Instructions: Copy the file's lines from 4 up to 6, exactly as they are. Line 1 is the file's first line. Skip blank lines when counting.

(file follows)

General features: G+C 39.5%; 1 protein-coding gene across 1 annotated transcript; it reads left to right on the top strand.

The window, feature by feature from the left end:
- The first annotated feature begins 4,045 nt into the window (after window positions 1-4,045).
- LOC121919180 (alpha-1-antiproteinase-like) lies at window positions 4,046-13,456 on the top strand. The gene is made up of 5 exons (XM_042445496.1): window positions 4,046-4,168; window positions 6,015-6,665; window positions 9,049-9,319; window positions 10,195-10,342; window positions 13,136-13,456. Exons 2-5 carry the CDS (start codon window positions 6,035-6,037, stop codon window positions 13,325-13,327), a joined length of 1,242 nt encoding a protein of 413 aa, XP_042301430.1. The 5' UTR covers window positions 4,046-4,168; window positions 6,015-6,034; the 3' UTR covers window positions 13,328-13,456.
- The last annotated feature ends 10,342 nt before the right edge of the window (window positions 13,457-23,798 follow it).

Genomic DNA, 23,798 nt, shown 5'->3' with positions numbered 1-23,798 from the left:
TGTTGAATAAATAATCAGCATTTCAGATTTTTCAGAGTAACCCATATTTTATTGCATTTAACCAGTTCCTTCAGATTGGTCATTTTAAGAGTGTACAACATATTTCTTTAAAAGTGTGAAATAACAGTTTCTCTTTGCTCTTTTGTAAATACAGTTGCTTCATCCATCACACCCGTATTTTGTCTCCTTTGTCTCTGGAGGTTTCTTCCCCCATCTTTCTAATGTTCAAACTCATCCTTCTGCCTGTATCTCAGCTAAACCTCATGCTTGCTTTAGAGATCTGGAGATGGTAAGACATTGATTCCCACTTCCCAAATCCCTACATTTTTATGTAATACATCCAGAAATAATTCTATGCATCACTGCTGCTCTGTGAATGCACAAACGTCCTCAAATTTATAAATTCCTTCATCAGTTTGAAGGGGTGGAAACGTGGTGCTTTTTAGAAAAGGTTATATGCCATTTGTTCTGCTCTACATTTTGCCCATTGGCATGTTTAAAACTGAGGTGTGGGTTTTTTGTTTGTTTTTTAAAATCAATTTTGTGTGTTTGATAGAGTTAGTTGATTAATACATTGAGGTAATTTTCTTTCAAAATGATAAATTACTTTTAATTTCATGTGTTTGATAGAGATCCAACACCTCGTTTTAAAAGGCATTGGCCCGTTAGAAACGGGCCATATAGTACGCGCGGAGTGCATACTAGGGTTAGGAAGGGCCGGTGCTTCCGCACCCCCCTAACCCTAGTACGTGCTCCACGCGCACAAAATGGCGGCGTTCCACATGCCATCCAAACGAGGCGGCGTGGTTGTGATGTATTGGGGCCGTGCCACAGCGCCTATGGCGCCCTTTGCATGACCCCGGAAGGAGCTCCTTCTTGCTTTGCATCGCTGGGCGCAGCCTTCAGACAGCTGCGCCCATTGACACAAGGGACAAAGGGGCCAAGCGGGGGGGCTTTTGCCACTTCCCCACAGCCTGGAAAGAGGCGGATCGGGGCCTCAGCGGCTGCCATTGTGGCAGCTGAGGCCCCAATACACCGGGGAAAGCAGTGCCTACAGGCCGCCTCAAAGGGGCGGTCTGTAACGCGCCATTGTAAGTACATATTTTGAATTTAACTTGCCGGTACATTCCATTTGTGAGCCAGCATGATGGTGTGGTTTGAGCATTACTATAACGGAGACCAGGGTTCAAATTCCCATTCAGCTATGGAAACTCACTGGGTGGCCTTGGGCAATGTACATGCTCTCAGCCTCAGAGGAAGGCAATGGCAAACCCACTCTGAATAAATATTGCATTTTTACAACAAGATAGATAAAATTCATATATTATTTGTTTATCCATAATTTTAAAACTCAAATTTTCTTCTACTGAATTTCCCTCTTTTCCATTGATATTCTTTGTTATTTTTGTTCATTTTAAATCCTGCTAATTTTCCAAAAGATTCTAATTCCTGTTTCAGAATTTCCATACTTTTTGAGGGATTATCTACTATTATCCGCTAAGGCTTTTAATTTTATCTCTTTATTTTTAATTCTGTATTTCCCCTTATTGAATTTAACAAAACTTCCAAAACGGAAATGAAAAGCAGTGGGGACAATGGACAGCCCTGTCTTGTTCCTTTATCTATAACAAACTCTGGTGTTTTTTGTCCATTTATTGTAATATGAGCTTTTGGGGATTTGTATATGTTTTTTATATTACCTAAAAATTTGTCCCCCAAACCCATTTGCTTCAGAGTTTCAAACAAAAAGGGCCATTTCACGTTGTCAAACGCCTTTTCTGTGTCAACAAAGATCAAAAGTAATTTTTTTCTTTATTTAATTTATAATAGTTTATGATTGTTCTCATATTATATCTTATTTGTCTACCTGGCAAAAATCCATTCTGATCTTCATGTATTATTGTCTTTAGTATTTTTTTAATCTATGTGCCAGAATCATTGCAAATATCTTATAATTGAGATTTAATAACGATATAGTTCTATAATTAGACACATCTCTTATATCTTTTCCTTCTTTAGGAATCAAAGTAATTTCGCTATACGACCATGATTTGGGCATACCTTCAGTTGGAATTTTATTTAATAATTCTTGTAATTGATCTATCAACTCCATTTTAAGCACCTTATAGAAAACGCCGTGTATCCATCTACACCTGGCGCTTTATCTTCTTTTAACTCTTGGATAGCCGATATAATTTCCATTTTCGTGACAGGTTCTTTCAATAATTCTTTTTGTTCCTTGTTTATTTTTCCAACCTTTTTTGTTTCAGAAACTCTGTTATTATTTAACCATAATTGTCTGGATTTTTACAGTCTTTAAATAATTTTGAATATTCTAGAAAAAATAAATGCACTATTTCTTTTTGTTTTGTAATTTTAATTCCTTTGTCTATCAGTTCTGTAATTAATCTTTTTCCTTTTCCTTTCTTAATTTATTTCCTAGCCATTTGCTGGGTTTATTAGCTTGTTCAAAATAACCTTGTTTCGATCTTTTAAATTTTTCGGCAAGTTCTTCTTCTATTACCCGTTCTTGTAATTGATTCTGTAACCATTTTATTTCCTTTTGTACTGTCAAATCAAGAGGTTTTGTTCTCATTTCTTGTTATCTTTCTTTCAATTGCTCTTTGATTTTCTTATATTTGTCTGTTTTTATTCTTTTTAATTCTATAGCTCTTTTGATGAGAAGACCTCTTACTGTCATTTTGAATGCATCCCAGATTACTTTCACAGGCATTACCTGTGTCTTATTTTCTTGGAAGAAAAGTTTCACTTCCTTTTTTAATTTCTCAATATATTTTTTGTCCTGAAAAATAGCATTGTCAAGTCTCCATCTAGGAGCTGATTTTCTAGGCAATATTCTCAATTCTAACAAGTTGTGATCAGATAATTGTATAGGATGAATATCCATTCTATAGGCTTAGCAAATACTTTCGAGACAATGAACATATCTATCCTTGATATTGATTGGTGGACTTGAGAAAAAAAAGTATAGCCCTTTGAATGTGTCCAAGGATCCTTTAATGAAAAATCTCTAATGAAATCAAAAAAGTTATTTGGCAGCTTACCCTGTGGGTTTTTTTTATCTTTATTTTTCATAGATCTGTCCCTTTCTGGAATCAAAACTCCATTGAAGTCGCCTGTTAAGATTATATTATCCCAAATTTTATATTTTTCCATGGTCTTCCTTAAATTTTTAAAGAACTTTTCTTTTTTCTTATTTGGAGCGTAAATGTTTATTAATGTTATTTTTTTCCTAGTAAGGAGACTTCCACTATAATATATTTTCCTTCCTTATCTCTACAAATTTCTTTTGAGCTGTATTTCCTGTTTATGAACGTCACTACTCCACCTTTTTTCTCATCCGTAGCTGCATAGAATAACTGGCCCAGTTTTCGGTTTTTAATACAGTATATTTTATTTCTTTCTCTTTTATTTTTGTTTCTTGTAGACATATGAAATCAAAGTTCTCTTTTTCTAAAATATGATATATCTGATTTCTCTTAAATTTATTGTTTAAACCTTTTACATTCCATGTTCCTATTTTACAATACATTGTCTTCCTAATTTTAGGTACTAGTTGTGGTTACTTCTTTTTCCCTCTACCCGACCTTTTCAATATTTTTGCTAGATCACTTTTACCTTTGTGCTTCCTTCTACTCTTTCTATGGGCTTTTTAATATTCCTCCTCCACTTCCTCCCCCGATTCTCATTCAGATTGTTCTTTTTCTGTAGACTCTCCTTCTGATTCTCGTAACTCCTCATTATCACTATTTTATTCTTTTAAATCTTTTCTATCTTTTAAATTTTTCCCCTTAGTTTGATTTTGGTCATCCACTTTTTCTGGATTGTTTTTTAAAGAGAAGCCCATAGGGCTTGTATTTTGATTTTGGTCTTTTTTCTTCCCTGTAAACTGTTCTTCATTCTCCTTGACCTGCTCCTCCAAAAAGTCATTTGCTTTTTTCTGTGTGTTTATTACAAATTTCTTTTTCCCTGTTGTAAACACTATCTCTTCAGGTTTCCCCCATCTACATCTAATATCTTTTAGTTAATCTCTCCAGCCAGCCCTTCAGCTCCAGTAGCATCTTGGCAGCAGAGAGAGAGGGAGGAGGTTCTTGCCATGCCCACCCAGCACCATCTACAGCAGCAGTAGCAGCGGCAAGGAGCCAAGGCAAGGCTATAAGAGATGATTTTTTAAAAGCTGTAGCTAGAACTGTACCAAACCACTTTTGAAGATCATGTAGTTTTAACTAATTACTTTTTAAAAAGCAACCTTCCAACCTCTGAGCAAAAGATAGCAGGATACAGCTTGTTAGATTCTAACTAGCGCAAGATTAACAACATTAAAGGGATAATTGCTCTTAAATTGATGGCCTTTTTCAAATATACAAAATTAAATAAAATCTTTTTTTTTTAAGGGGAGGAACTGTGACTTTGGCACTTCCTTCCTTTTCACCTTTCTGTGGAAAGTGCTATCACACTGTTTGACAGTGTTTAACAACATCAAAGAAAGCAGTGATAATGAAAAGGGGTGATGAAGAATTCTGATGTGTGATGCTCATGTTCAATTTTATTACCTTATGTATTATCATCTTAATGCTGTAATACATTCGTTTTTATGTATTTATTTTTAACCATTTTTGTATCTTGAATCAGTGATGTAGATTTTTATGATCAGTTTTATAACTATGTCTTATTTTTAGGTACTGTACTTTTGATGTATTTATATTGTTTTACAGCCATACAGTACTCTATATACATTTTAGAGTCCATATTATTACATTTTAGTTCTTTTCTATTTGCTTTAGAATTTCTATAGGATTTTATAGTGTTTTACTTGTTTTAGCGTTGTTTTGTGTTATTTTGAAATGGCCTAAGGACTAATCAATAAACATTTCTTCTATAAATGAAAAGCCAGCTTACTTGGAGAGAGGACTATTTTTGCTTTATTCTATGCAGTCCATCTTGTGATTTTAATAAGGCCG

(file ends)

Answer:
- LOC121919180 (alpha-1-antiproteinase-like) lies at window positions 4,046-13,456 on the top strand. The gene is made up of 5 exons (XM_042445496.1): window positions 4,046-4,168; window positions 6,015-6,665; window positions 9,049-9,319; window positions 10,195-10,342; window positions 13,136-13,456. Exons 2-5 carry the CDS (start codon window positions 6,035-6,037, stop codon window positions 13,325-13,327), a joined length of 1,242 nt encoding a protein of 413 aa, XP_042301430.1. The 5' UTR covers window positions 4,046-4,168; window positions 6,015-6,034; the 3' UTR covers window positions 13,328-13,456.
- The last annotated feature ends 10,342 nt before the right edge of the window (window positions 13,457-23,798 follow it).

Genomic DNA, 23,798 nt, shown 5'->3' with positions numbered 1-23,798 from the left: